What does being one of Pepperdine's 40 under 40 honorees mean to you?
I appreciate Pepperdine taking the opportunity to recognize alumni who have carried the mission of purpose, service, and leadership out into the world, getting positive and powerful results.
Describe your success:
My success is in service to others as I advocate for change in the communities in which I live and serve. In politics and government, I have worked on both sides of the political aisle in service to a U.S. senator and two governors. I also served at the Carter Center, President Jimmy Carter's organization, planning election observation missions and traveling to Africa to see new democracies host their first elections. Currently, I now lead a team that grants millions of dollars to Middle Tennessee nonprofits to improve health outcomes.
Academically, in addition to my BA from Pepperdine, I've earned a master's in public administration from the Middlebury Institute for International Studies and am pursuing my doctorate at Lipscomb University. Personally, I traveled to every continent before my 30th birthday, got married to the love of my life in Antarctica, and became a mother to a wonderful little girl. While these are all successes that show up on a resume, I would hope that my ultimate success is bringing out the best in others to help them and their organizations better serve our communities.
How does Pepperdine play into your success?
Pepperdine provided me opportunities to learn that I could succeed professionally and personally. Professionally, my top-notch professors helped me identify my strengths and gave me opportunities to leverage them inside and outside the classroom. From Lorie Goodman to Randy Maddox to Ken Durham to Fran Carver to Robert Lloyd to Milton Shatzer to Elizabeth Whatley, they reinforced that success in the classroom or the boardroom meant nothing if I did not seek out a higher purpose for using my gifts and talents.
On the personal side, I came to Pepperdine having never lived outside my hometown and not knowing a single person. Building a community there taught me that I could go anywhere to do anything. This feeling was only enhanced by my year abroad in Florence, Italy, and my semester in Washington, DC Pepperdine also contributed by giving me the best friends and mentors who celebrate my successes and failures with me. Finally, since I married another Pepperdine Wave, it also gave me my family.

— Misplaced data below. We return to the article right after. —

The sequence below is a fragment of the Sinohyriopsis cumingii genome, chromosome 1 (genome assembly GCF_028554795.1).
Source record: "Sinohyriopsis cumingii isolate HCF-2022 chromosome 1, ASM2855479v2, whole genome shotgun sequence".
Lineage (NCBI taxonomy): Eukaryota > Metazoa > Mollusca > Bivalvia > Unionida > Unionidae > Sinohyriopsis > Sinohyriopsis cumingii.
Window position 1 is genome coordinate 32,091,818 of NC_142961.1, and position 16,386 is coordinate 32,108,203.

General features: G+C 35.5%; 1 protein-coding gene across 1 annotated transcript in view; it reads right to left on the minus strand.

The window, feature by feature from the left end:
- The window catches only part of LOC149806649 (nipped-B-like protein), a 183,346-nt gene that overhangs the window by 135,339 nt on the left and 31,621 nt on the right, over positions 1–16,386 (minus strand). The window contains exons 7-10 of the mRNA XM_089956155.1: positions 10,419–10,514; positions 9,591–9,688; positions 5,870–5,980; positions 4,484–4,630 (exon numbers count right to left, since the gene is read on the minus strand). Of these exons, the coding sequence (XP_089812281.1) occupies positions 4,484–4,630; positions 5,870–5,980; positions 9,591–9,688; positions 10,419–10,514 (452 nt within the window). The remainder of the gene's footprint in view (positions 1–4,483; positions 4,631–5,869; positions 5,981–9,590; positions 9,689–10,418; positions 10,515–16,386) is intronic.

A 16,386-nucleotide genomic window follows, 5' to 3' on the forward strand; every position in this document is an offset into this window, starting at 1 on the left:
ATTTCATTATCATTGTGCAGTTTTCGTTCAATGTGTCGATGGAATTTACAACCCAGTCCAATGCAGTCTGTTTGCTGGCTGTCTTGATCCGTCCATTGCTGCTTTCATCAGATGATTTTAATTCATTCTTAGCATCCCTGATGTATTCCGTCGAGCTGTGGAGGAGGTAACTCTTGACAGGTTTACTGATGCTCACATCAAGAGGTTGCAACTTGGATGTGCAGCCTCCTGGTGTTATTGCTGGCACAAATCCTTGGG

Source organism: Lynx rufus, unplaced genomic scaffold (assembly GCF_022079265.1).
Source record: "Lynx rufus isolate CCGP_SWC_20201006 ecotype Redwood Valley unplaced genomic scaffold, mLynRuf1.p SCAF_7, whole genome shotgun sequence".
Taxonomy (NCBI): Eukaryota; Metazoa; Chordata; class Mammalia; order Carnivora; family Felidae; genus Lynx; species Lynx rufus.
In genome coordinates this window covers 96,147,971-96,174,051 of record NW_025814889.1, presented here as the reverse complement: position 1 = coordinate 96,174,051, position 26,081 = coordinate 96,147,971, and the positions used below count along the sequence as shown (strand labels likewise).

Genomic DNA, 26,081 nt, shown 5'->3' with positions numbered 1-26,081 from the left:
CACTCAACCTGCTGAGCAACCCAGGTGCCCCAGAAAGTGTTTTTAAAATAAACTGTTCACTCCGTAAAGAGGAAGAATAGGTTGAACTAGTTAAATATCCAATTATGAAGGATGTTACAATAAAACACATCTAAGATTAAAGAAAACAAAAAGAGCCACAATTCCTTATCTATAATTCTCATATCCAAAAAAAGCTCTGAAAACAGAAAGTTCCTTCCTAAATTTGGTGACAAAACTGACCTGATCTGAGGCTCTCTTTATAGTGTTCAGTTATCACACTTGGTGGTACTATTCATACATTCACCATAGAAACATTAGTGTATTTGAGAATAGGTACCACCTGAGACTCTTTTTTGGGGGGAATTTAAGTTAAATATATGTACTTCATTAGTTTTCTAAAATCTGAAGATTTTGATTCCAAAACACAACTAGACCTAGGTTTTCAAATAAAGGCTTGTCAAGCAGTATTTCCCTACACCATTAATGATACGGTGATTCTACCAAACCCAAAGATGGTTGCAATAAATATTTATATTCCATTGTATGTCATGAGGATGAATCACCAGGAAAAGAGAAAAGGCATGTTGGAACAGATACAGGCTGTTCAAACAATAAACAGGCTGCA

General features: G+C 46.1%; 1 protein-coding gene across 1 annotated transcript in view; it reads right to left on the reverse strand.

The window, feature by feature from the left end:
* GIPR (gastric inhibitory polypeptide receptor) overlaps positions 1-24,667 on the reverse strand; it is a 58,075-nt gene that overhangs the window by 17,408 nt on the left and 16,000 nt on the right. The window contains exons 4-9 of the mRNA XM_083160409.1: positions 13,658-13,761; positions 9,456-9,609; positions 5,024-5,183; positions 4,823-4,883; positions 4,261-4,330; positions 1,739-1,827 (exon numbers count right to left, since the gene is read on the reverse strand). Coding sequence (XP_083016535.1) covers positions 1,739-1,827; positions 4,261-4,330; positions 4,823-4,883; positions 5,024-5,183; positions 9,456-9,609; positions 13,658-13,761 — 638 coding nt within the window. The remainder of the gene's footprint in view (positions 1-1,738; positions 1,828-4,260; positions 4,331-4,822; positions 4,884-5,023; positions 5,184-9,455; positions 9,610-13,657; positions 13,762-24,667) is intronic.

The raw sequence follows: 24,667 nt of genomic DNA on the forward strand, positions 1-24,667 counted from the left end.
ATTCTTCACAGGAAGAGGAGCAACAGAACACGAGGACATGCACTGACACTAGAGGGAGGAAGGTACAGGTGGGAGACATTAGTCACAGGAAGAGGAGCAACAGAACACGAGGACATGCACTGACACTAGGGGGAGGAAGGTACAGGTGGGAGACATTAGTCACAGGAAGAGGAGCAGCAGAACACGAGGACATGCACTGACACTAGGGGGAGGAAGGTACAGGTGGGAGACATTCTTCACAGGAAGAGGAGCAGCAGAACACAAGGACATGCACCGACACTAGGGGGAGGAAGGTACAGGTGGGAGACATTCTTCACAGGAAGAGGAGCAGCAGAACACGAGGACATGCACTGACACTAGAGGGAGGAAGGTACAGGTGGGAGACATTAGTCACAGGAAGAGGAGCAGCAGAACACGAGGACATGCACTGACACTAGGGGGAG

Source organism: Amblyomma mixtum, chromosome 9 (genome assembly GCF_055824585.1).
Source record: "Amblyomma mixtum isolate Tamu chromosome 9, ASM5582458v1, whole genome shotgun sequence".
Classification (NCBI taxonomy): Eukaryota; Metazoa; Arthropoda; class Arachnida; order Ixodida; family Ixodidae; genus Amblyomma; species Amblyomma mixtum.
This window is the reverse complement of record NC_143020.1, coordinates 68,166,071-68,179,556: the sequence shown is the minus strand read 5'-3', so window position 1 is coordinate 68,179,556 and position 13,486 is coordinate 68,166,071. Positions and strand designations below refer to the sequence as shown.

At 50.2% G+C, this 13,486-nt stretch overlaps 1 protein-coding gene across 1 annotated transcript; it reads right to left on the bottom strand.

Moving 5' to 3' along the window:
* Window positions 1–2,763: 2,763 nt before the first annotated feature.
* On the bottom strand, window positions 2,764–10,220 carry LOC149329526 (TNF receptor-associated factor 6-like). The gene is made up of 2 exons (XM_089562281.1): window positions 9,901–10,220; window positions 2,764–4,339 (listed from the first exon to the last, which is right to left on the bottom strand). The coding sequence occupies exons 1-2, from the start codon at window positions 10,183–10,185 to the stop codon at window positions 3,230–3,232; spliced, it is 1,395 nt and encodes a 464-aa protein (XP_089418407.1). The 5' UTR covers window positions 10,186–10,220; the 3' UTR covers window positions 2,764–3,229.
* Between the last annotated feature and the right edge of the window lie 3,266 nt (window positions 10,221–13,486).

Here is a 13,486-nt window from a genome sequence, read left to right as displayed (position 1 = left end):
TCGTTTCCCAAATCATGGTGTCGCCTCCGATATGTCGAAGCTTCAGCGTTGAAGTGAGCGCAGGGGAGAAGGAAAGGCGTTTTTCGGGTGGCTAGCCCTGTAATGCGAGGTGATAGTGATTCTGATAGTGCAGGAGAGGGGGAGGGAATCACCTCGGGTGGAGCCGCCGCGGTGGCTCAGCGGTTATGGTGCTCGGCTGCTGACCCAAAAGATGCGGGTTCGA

Who inspires you and why?
My husband, Jim Benton, who graduated from Seaver in 2000, inspires me. While he passed away four years ago, he taught me so much about love and life. I also learned that leadership and success is not about accomplishments, but rather about positively impacting the lives of those around you. His life and legacy is a daily reminder of what's truly important in this life, and I work hard to live that out in honor of him.
What's next for you? What's your five year outlook? What's your ten year plan?
Life has taught me not to make long-term plans because it will all turn out different and likely better than I ever imagined. No matter where the next five to ten years take me, I hope that I am continuing to serve my community effectively, getting to travel internationally at least once a year, and continuing to raise my little girl to be a powerful agent of positive change in this world.
How do you prepare for a busy day?
My daughter and I sing and dance in the car on our commute. No day is ever too busy not to belt out and boogie to Taylor Swift, Beyonce, or Justin Timberlake.
What is one of your hobbies?
Hiking. I took it up because I was so consumed with getting to the next thing (milestone, accomplishment, etc.) and hiking is about enjoying every step; it truly is about the journey rather than the destination. I've completed the Inca Trail to Machu Picchu, Milford Trek in New Zealand, and part of the Camino de Santiago in Spain. I try to hike every weekend in our amazing Tennessee State Parks.
What profession other than your own would you like to attempt?
I still want to be Regan Harwell Schaffer when I grow up. While I've taught at Pepperdine and Lipscomb, I aspire to be as wonderful of a professor as she is in the classroom and in the community.